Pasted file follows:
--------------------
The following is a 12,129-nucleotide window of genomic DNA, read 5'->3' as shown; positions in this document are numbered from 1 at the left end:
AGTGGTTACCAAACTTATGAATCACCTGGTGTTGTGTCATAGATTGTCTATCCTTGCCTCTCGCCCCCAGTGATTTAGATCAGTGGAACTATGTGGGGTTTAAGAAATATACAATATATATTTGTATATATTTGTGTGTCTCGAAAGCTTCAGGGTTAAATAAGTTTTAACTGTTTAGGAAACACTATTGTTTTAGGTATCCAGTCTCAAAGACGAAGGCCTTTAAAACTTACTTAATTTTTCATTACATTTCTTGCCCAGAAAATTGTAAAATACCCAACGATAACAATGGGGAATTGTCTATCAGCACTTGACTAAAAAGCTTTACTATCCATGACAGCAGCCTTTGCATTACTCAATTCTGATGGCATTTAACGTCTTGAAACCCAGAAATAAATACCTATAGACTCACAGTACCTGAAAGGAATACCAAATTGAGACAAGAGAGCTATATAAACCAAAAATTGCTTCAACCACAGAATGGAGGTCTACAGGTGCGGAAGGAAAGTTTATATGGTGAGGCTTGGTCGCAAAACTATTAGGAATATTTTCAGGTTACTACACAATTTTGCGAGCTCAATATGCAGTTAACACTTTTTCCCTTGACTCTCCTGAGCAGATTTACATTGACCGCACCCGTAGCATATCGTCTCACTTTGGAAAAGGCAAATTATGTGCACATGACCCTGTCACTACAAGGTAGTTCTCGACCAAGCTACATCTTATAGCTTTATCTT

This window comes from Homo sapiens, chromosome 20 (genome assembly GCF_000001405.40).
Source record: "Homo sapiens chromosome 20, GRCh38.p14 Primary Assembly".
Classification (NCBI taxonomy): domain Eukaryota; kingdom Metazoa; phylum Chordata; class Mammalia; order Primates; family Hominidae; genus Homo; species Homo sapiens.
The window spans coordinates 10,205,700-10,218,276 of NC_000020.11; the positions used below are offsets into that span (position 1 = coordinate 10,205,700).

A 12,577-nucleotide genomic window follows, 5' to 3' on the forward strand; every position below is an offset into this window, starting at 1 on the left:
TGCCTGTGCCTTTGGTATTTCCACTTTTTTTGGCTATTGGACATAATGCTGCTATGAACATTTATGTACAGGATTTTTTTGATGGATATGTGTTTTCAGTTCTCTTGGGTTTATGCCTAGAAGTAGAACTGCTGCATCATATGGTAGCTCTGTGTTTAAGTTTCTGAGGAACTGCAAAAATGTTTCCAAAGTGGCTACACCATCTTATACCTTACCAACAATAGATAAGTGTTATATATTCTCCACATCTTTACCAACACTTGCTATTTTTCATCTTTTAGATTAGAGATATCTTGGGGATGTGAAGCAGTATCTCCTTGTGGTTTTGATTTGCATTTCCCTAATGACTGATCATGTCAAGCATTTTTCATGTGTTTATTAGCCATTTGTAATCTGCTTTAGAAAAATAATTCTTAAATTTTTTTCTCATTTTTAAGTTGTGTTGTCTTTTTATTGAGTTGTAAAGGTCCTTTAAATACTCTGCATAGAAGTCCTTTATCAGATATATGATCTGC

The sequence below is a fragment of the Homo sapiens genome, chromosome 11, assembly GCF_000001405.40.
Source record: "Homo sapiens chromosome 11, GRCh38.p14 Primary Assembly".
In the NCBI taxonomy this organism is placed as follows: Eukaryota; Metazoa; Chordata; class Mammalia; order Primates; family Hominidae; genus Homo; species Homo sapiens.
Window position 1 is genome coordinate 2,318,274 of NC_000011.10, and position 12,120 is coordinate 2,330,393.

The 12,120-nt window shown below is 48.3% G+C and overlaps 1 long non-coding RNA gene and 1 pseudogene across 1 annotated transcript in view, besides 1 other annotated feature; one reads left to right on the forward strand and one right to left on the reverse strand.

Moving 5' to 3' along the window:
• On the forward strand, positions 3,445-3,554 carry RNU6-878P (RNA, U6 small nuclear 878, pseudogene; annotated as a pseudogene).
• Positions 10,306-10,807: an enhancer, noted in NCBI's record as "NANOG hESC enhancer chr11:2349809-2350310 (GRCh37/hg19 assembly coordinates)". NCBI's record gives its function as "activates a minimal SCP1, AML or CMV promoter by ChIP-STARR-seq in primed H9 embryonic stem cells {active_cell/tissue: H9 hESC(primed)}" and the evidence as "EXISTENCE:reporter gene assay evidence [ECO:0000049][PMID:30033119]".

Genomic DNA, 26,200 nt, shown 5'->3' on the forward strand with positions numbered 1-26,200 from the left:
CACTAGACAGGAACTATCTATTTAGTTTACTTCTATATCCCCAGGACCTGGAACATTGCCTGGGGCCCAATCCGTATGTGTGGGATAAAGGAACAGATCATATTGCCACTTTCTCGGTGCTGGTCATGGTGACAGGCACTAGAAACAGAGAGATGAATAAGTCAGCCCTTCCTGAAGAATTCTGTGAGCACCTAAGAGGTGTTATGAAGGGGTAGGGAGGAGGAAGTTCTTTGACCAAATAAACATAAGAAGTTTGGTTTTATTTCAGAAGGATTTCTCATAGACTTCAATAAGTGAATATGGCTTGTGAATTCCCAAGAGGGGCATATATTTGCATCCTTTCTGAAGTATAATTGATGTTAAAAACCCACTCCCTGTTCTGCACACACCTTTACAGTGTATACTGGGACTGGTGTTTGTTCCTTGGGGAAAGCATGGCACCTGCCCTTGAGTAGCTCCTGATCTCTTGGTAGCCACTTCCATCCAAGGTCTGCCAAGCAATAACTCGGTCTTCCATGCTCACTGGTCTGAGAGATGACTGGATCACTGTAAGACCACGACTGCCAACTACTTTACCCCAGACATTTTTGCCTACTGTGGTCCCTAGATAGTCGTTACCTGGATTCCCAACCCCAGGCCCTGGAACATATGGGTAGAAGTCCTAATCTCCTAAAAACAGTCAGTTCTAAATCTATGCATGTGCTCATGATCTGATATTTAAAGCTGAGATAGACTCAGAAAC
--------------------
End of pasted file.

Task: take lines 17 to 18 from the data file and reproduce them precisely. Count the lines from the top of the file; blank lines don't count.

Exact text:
Genomic DNA, 26,200 nt, shown 5'->3' on the forward strand with positions numbered 1-26,200 from the left:
CACTAGACAGGAACTATCTATTTAGTTTACTTCTATATCCCCAGGACCTGGAACATTGCCTGGGGCCCAATCCGTATGTGTGGGATAAAGGAACAGATCATATTGCCACTTTCTCGGTGCTGGTCATGGTGACAGGCACTAGAAACAGAGAGATGAATAAGTCAGCCCTTCCTGAAGAATTCTGTGAGCACCTAAGAGGTGTTATGAAGGGGTAGGGAGGAGGAAGTTCTTTGACCAAATAAACATAAGAAGTTTGGTTTTATTTCAGAAGGATTTCTCATAGACTTCAATAAGTGAATATGGCTTGTGAATTCCCAAGAGGGGCATATATTTGCATCCTTTCTGAAGTATAATTGATGTTAAAAACCCACTCCCTGTTCTGCACACACCTTTACAGTGTATACTGGGACTGGTGTTTGTTCCTTGGGGAAAGCATGGCACCTGCCCTTGAGTAGCTCCTGATCTCTTGGTAGCCACTTCCATCCAAGGTCTGCCAAGCAATAACTCGGTCTTCCATGCTCACTGGTCTGAGAGATGACTGGATCACTGTAAGACCACGACTGCCAACTACTTTACCCCAGACATTTTTGCCTACTGTGGTCCCTAGATAGTCGTTACCTGGATTCCCAACCCCAGGCCCTGGAACATATGGGTAGAAGTCCTAATCTCCTAAAAACAGTCAGTTCTAAATCTATGCATGTGCTCATGATCTGATATTTAAAGCTGAGATAGACTCAGAAAC